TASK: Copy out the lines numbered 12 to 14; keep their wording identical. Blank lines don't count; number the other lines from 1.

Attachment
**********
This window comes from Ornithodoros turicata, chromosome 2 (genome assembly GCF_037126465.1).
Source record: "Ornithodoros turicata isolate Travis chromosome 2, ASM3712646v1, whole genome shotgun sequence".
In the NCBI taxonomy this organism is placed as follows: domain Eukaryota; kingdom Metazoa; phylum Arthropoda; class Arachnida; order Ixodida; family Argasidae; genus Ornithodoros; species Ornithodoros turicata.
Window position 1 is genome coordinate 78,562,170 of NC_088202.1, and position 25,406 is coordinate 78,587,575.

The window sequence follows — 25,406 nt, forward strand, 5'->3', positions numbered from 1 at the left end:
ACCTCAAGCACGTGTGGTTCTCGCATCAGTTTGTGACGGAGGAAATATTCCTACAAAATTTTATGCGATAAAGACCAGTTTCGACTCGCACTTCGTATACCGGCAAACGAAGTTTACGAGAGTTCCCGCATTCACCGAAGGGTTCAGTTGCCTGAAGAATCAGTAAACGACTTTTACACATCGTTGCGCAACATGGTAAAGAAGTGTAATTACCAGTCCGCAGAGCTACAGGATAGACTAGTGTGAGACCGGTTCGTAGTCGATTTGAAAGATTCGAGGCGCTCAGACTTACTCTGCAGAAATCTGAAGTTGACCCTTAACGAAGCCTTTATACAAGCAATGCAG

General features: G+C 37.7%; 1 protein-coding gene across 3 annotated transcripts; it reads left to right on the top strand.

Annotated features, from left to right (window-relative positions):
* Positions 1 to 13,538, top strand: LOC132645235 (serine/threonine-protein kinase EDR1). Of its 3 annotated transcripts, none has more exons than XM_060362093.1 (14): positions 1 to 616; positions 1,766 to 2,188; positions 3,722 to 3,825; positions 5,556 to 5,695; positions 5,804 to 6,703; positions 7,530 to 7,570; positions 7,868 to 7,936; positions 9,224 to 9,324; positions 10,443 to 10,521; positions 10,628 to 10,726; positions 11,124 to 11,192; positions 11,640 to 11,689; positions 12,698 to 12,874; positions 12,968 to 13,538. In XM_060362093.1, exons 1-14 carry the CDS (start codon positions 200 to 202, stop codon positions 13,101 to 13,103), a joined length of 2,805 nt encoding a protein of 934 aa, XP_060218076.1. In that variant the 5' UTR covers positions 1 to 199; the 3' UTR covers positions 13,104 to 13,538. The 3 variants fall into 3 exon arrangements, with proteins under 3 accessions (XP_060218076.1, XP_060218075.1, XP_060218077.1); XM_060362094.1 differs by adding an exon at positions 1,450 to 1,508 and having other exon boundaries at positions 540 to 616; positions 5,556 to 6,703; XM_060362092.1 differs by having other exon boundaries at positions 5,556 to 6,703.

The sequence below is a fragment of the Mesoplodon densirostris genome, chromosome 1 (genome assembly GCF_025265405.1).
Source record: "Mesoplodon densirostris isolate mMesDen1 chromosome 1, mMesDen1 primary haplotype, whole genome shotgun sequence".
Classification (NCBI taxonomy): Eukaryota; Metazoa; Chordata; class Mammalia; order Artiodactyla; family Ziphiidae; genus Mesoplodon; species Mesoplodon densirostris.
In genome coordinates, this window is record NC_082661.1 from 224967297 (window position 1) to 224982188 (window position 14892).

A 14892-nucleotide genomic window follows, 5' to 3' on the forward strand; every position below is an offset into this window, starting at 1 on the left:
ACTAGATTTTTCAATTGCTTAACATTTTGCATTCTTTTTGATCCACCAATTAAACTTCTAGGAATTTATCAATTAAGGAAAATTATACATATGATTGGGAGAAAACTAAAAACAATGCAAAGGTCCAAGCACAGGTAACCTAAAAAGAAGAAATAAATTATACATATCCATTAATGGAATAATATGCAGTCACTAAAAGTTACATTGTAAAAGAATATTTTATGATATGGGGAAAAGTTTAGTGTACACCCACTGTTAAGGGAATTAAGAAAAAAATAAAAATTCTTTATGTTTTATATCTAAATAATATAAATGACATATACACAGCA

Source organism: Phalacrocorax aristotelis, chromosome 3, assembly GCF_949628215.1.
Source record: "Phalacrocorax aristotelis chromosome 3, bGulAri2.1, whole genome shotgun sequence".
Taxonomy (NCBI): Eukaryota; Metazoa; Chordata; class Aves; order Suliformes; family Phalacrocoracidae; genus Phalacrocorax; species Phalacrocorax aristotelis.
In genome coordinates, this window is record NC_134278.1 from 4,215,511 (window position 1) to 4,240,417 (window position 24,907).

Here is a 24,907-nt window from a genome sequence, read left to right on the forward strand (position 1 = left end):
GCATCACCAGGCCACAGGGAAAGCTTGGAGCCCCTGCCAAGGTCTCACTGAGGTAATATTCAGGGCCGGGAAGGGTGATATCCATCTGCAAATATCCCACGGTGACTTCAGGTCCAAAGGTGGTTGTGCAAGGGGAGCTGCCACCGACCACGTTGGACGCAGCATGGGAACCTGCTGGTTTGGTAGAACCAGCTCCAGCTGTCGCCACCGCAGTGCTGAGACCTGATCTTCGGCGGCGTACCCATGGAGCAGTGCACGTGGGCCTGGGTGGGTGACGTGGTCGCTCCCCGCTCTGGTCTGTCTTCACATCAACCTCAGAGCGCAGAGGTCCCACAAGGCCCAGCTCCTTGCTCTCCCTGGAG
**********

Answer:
Classification (NCBI taxonomy): Eukaryota; Metazoa; Chordata; class Mammalia; order Artiodactyla; family Ziphiidae; genus Mesoplodon; species Mesoplodon densirostris.
In genome coordinates, this window is record NC_082661.1 from 224967297 (window position 1) to 224982188 (window position 14892).

A 14892-nucleotide genomic window follows, 5' to 3' on the forward strand; every position below is an offset into this window, starting at 1 on the left: